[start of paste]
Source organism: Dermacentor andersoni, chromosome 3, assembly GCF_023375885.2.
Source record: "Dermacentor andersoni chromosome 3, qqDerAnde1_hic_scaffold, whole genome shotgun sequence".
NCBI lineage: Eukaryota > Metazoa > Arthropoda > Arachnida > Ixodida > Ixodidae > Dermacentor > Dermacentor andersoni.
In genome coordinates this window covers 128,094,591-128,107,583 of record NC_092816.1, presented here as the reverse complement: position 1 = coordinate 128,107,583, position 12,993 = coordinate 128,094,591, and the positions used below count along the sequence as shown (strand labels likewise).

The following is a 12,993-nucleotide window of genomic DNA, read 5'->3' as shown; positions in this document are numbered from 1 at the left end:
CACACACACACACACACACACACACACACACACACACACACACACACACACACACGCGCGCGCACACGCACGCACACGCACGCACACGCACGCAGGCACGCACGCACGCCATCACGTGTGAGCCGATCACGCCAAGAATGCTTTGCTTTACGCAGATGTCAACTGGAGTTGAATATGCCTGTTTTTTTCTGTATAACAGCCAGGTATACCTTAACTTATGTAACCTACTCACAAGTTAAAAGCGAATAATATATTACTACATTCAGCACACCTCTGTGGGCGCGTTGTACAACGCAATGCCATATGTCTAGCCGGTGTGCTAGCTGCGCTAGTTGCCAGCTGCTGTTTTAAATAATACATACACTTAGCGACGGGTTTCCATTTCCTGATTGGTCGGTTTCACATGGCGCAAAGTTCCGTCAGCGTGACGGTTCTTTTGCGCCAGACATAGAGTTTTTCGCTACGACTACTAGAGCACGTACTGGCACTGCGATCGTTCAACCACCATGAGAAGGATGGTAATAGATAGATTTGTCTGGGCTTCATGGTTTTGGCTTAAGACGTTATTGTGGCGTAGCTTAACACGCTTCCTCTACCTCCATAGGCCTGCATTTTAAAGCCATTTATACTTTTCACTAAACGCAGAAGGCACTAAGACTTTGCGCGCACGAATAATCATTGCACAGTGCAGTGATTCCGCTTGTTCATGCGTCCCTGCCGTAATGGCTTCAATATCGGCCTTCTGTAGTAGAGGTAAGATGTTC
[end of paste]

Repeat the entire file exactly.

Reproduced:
Source organism: Dermacentor andersoni, chromosome 3, assembly GCF_023375885.2.
Source record: "Dermacentor andersoni chromosome 3, qqDerAnde1_hic_scaffold, whole genome shotgun sequence".
NCBI lineage: Eukaryota > Metazoa > Arthropoda > Arachnida > Ixodida > Ixodidae > Dermacentor > Dermacentor andersoni.
In genome coordinates this window covers 128,094,591-128,107,583 of record NC_092816.1, presented here as the reverse complement: position 1 = coordinate 128,107,583, position 12,993 = coordinate 128,094,591, and the positions used below count along the sequence as shown (strand labels likewise).

The following is a 12,993-nucleotide window of genomic DNA, read 5'->3' as shown; positions in this document are numbered from 1 at the left end:
CACACACACACACACACACACACACACACACACACACACACACACACACACACACGCGCGCGCACACGCACGCACACGCACGCACACGCACGCAGGCACGCACGCACGCCATCACGTGTGAGCCGATCACGCCAAGAATGCTTTGCTTTACGCAGATGTCAACTGGAGTTGAATATGCCTGTTTTTTTCTGTATAACAGCCAGGTATACCTTAACTTATGTAACCTACTCACAAGTTAAAAGCGAATAATATATTACTACATTCAGCACACCTCTGTGGGCGCGTTGTACAACGCAATGCCATATGTCTAGCCGGTGTGCTAGCTGCGCTAGTTGCCAGCTGCTGTTTTAAATAATACATACACTTAGCGACGGGTTTCCATTTCCTGATTGGTCGGTTTCACATGGCGCAAAGTTCCGTCAGCGTGACGGTTCTTTTGCGCCAGACATAGAGTTTTTCGCTACGACTACTAGAGCACGTACTGGCACTGCGATCGTTCAACCACCATGAGAAGGATGGTAATAGATAGATTTGTCTGGGCTTCATGGTTTTGGCTTAAGACGTTATTGTGGCGTAGCTTAACACGCTTCCTCTACCTCCATAGGCCTGCATTTTAAAGCCATTTATACTTTTCACTAAACGCAGAAGGCACTAAGACTTTGCGCGCACGAATAATCATTGCACAGTGCAGTGATTCCGCTTGTTCATGCGTCCCTGCCGTAATGGCTTCAATATCGGCCTTCTGTAGTAGAGGTAAGATGTTC